The Financial Conduct Authority (FCA) and The Pensions Regulator (TPR) published a joint discussion paper yesterday on developing a common framework for measuring value for money (VFM) in defined contribution (DC) pension schemes.
In the paper – ‘Driving value for money in DC pensions’ – the two regulators aim to drive a long-term focus on VFM across the pensions sector, they announced, meaning that well-run schemes should be delivering good investment performance that is not eroded by high costs and charges.
The duo is therefore proposing a common framework for disclosing information on the key elements that make up VFM: investment performance, scheme oversight – including data quality and communications, and costs and charges.
Sarah Pritchard, executive director for markets at the FCA, said: “The proposals will help all those making decisions on behalf of consumers really challenge providers on value and allow better comparisons between products.”
David Fairs, TPR’s executive director for regulatory policy, analysis and advice, said: “Regulators, industry and others must be able to effectively assess value for money to ensure good pensions outcomes. The discussion paper sets out our ambitions for an industry-wide VFM assessment framework.”
He added that independent governance committees and trustees need a framework that provides a “holistic assessment” of what VFM means – beyond cost and charges – to allow them to hold their providers to account and “deliver the best possible outcomes for savers”.
The framework will also allow trustees and independent governance committees to compare their schemes’ costs and charges, investment performance and service standards with similar offerings from other providers.
The regulators said that disclosures alone will not address the difficult issues surrounding VFM in pensions, but improving data disclosures will be a starting point.
The FCA and TPR are inviting comments on the discussion paper by 10 December 2021 and will publish a feedback statement setting out next steps in 2022.
Definitions and purpose
Laura Andrikopoulos, head of DC governance and partner at Hymans Robertson, said that a common framework is essential to support members in understanding to what extent their current arrangement provides value regardless of its overarching trust or contract-based structure.
She believes that “there are a number of definitions of ‘value for members’ and ‘value for money’ in play which hinders proper comparison and transparency”.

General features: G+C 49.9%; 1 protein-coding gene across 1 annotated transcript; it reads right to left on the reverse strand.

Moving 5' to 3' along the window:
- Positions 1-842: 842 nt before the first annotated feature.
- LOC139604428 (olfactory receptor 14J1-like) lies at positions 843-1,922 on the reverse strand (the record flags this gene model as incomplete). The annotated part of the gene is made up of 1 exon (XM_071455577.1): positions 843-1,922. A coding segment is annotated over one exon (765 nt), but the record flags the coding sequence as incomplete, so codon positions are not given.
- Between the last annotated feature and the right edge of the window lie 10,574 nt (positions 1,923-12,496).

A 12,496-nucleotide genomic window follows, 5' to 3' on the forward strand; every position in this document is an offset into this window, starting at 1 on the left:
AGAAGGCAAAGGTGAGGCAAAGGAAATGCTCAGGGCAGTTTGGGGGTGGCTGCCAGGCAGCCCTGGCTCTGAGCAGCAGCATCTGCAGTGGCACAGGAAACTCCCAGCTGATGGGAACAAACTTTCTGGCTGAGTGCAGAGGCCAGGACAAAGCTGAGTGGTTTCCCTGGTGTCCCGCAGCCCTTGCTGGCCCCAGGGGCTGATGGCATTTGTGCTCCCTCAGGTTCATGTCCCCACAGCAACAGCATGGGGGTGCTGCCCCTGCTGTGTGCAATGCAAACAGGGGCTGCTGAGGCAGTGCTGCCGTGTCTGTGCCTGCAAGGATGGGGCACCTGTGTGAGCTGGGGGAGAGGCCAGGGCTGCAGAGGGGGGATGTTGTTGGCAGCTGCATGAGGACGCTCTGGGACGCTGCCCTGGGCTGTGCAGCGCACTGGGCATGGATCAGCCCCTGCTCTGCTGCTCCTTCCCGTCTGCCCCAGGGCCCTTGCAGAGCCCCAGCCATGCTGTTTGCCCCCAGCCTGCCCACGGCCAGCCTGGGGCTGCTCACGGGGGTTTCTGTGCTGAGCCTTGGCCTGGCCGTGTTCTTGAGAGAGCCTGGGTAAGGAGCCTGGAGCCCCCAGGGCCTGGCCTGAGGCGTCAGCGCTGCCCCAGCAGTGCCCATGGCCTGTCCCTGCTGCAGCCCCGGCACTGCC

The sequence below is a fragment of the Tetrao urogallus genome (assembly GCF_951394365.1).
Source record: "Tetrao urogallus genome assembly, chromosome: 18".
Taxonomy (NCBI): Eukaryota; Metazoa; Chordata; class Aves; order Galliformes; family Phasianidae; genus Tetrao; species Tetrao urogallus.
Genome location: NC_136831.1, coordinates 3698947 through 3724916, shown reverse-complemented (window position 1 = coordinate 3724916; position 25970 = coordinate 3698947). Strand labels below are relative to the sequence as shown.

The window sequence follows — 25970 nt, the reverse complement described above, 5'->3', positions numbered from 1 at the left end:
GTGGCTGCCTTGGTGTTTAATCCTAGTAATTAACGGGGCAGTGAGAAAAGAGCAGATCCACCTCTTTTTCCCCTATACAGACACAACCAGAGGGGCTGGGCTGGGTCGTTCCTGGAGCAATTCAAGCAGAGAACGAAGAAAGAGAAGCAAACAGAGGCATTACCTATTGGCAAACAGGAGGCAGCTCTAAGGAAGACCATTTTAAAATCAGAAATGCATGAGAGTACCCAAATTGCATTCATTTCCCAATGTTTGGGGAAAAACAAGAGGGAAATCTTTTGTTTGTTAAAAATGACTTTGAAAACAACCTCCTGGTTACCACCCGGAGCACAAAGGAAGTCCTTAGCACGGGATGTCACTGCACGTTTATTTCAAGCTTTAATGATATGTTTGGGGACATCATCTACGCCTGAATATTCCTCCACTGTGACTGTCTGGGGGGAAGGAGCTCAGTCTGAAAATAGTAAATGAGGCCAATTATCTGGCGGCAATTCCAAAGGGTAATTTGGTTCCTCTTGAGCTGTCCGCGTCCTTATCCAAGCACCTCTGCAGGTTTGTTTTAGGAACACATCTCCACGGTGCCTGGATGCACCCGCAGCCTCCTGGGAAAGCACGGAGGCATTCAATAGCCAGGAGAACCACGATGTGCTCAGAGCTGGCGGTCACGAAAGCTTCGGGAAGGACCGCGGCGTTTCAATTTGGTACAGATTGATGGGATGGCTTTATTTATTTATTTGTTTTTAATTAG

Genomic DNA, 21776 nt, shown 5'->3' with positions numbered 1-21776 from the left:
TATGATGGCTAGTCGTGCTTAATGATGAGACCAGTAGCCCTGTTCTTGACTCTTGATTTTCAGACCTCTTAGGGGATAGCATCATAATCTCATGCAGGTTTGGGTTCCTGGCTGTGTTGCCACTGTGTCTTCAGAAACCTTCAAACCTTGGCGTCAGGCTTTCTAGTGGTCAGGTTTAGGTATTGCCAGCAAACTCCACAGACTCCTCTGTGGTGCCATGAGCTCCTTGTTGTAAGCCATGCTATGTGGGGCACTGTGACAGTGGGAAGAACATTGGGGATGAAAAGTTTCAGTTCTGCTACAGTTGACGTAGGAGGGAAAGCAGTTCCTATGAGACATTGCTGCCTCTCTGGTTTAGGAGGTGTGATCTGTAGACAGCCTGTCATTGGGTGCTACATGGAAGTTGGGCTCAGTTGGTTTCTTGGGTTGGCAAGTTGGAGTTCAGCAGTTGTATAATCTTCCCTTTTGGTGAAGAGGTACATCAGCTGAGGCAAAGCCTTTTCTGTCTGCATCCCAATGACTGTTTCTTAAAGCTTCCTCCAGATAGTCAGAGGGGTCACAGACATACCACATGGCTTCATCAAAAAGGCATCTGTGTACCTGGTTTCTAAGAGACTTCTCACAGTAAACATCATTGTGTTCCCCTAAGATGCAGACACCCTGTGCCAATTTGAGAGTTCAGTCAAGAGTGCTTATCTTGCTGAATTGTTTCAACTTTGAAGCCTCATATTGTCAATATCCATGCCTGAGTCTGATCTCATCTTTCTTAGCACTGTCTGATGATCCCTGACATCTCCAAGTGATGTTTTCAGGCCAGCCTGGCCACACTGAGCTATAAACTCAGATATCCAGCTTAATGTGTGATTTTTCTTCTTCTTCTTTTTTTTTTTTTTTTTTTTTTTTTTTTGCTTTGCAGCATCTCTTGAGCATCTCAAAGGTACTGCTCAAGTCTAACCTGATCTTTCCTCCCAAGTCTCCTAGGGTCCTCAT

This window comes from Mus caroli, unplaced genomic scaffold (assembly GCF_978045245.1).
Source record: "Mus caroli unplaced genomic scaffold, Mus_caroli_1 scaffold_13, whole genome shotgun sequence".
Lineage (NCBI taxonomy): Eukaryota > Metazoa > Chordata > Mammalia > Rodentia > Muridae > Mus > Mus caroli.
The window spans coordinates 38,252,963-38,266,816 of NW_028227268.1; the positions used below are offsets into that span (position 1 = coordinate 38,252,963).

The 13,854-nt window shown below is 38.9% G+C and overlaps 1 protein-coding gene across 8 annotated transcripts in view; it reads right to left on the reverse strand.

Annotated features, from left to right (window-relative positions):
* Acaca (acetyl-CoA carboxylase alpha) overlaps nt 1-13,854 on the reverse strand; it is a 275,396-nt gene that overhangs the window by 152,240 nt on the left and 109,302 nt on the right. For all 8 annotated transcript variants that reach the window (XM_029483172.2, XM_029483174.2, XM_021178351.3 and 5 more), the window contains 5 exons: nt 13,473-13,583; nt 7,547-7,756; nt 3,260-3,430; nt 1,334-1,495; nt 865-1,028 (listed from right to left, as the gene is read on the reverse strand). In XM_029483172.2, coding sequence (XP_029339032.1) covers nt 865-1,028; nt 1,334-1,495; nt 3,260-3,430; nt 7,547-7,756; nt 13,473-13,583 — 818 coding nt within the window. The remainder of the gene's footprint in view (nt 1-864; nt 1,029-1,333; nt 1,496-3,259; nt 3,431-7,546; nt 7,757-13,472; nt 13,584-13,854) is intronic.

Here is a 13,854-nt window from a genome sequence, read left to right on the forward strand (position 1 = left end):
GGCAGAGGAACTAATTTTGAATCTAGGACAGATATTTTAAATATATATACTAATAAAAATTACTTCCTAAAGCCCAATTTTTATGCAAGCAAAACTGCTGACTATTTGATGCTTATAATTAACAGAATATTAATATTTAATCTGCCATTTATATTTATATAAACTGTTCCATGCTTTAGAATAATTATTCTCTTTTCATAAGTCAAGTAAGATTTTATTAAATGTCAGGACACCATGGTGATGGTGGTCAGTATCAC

“We look forward to seeing a joined-up approach to value assessment in DC pensions that puts member outcomes at the heart of its considerations of what really constitutes good value, as opposed to a narrower focus on charges that fails to capture the complete picture,” she said.
George Currie, consultant in the DC practice at consultancy LCP, noted that the distinctions between the processes employed in the trust- and contract-based sectors of the pensions ecosystem serve “no real purpose” for savers.
He said that harmonising them would enable members to compare the VFM they are receiving from their scheme or provider more easily.
The key areas identified by the regulators – investment performance, scheme oversight (including customer service), and costs and charges – are clearly the most important areas to focus on, he said, as they contribute most to the value members receive over their savings.
“Developing robust metrics and comparable benchmarks in these areas will not only help members, but also employers – who need to understand the VFM of different DC arrangements when selecting a pension arrangement that is appropriate for their employees,” Currie said.
“There are a number of definitions of ‘value for members’ and ‘value for money’ in play which hinders proper comparison and transparency”
Laura Andrikopoulos, head of DC governance and partner at Hymans Robertson
Phil Brown, director of policy at B&CE, provider of The People’s Pension, said: “This is a major challenge to the market, because it will focus on the elements that really matter in workplace pension saving and it makes proposals to judge the value of each.
“Many in the industry will also find the degree of cost benchmarking proposed by the consultation to be challenging. But this is a step forward in a tough conversation and we expect a lively debate.”
Helen Morrissey, senior pensions and retirement analyst at Hargreaves Lansdown, said the paper puts a lot of emphasis on transparency and its role in helping trustees, independent governance committees and scheme members to make informed decisions.
“Developing a common framework for comparison will be a powerful tool in terms of making sure pension offerings are competitive across the industry and those who lag behind will face serious scrutiny as to why,” she noted.
She added: “However, even the paper itself recognises the enormous challenge developing cross-industry comparability and it will likely be some time before we see consensus on how this can be achieved.”